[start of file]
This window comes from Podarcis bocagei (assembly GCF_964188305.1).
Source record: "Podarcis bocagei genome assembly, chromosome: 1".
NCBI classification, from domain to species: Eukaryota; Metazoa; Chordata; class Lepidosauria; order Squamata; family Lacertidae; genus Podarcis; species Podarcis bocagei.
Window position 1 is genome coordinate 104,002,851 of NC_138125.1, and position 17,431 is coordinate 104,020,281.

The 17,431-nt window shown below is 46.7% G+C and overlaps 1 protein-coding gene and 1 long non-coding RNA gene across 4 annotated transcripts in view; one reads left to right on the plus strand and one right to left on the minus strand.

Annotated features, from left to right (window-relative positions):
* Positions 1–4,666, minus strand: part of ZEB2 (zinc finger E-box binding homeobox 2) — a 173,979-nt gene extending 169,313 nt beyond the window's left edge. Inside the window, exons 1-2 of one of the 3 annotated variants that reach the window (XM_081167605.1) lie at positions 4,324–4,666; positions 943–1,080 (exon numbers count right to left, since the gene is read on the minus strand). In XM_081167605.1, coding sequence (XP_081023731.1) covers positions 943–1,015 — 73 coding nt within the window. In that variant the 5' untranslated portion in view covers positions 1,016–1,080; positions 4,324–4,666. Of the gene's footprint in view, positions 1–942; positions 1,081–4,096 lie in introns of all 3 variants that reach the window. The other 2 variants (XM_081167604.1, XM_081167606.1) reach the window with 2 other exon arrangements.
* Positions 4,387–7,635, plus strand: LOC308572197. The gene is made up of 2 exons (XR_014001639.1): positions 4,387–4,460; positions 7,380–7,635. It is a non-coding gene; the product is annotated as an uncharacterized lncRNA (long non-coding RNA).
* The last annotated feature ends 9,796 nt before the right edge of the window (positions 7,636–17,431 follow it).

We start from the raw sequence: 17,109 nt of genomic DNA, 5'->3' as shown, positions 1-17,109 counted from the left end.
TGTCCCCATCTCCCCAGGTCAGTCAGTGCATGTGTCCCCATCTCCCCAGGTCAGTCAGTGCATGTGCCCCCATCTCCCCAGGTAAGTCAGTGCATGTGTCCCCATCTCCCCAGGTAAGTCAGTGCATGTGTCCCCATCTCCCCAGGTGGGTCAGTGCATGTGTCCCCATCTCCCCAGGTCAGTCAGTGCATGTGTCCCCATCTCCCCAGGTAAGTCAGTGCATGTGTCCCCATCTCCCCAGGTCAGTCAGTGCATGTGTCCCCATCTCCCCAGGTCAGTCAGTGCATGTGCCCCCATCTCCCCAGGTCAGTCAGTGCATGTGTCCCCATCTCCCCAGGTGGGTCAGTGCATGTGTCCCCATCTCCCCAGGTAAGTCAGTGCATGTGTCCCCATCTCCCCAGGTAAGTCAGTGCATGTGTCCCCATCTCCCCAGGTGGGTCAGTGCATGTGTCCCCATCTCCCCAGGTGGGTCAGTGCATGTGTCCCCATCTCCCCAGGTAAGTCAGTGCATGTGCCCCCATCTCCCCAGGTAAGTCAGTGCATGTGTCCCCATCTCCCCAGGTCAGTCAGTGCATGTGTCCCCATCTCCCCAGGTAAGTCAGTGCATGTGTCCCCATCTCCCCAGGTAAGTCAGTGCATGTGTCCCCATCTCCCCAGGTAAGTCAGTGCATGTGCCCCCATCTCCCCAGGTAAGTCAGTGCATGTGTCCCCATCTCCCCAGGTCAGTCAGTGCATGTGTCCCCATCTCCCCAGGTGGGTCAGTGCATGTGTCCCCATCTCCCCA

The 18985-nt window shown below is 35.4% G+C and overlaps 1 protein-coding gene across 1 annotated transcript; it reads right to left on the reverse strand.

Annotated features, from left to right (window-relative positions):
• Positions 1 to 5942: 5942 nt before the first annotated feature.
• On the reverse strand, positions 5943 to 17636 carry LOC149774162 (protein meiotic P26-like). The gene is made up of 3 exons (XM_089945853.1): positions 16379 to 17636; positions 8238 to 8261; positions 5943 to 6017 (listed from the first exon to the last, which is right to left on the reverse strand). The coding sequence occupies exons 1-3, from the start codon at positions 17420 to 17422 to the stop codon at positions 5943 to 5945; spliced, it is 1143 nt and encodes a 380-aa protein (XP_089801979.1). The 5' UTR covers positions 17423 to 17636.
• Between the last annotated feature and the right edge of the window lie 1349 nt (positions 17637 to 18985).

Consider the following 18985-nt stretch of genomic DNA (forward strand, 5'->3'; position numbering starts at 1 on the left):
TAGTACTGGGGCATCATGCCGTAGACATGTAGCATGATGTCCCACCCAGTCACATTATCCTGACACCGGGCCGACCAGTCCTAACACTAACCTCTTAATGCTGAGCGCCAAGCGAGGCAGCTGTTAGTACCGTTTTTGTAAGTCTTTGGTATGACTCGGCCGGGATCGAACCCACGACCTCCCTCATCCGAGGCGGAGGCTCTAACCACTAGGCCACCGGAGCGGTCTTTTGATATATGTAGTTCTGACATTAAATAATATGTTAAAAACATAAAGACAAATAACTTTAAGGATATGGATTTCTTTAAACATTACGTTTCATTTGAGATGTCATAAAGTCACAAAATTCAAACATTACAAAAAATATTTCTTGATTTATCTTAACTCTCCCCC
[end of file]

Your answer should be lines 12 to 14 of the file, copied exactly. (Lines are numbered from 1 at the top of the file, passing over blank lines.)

The 18985-nt window shown below is 35.4% G+C and overlaps 1 protein-coding gene across 1 annotated transcript; it reads right to left on the reverse strand.

Annotated features, from left to right (window-relative positions):
• Positions 1 to 5942: 5942 nt before the first annotated feature.